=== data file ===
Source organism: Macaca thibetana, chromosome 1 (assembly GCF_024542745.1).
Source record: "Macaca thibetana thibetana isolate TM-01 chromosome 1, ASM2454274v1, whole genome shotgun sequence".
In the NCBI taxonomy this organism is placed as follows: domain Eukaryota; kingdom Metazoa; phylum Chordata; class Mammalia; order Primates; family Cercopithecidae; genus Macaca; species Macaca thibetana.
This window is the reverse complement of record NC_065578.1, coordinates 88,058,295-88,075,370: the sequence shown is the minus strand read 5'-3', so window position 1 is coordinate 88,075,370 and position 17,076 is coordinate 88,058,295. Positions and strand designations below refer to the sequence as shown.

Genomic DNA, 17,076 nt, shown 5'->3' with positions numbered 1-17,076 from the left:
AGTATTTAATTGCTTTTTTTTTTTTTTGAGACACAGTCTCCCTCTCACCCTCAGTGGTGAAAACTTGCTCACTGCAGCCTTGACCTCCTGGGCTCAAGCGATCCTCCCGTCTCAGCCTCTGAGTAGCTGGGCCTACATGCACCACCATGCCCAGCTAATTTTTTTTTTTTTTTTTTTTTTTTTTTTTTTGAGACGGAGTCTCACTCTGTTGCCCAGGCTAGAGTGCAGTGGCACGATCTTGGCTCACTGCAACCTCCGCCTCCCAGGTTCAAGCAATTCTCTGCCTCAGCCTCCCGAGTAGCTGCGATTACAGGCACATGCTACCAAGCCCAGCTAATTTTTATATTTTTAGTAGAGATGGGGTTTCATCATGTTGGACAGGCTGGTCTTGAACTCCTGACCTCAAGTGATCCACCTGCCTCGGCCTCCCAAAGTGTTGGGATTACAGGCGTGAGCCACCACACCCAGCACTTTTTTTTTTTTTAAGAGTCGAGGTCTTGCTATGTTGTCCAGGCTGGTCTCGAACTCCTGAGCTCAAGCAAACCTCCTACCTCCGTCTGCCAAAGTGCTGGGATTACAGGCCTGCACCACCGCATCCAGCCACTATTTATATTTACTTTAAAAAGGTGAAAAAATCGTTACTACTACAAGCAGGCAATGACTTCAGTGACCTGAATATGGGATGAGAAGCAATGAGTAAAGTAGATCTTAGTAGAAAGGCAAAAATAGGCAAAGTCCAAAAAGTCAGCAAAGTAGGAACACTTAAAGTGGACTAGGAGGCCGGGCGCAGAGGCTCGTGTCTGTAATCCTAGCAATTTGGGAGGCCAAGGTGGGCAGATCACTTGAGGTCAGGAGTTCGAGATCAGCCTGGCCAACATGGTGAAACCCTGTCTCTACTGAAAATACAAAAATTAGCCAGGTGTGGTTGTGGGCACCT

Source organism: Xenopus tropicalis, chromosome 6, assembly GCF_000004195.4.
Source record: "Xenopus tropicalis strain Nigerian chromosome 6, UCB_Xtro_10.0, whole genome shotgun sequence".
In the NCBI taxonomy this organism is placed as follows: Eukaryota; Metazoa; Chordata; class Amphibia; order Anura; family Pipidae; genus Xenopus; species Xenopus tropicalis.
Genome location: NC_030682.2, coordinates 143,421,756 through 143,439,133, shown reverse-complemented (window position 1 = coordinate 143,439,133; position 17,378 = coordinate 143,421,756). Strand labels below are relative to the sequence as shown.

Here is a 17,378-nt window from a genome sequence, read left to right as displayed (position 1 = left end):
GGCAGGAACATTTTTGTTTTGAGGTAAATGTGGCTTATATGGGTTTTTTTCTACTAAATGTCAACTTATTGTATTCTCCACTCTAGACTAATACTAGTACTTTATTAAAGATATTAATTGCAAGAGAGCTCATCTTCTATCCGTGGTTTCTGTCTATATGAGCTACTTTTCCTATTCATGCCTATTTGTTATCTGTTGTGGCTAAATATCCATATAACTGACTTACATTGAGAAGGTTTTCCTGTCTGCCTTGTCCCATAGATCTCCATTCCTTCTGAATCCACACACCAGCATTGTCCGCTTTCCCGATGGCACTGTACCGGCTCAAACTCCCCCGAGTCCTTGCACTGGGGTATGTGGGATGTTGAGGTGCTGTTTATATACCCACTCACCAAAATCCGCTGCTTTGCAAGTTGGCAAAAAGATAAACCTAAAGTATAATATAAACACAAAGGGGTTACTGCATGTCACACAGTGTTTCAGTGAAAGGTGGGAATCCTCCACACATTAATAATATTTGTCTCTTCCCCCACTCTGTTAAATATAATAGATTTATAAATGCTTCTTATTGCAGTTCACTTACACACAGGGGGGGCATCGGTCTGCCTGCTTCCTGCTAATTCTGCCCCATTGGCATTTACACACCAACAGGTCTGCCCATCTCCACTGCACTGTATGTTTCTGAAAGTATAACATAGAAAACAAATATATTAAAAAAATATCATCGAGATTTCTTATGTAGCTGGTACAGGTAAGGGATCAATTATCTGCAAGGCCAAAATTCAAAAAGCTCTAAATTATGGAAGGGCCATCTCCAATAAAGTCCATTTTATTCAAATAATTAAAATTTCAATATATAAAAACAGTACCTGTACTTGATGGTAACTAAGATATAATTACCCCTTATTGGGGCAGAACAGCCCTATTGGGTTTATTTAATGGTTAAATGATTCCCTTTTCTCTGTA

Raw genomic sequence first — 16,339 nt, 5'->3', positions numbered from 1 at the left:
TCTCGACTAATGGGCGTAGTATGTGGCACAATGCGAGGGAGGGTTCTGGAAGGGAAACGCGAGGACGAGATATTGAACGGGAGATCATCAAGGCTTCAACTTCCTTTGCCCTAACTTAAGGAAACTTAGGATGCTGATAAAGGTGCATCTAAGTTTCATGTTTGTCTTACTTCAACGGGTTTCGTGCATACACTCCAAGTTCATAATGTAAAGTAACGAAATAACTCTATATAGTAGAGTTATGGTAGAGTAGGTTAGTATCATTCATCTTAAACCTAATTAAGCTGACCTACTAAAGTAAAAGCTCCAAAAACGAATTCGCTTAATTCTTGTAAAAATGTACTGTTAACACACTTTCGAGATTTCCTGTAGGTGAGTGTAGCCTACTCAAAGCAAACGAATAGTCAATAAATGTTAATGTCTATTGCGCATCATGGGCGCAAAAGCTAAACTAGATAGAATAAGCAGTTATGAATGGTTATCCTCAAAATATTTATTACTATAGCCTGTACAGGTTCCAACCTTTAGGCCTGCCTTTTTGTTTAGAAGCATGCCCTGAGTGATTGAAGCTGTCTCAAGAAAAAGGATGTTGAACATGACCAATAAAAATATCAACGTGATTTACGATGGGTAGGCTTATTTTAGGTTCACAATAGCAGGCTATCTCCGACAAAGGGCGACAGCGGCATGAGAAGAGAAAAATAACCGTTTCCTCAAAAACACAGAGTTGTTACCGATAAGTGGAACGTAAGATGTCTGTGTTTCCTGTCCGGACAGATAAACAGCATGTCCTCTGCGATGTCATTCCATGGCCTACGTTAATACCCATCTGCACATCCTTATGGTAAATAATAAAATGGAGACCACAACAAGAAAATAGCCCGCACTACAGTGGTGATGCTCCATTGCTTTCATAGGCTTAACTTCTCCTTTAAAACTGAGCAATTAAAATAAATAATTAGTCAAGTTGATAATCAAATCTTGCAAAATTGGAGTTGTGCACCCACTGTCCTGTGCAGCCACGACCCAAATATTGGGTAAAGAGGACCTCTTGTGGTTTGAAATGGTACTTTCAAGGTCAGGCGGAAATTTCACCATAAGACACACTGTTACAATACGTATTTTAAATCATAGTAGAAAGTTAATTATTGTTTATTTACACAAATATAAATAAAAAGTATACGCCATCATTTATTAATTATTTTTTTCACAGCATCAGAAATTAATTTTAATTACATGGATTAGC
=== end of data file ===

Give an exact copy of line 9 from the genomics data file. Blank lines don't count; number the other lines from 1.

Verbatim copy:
In the NCBI taxonomy this organism is placed as follows: Eukaryota; Metazoa; Chordata; class Amphibia; order Anura; family Pipidae; genus Xenopus; species Xenopus tropicalis.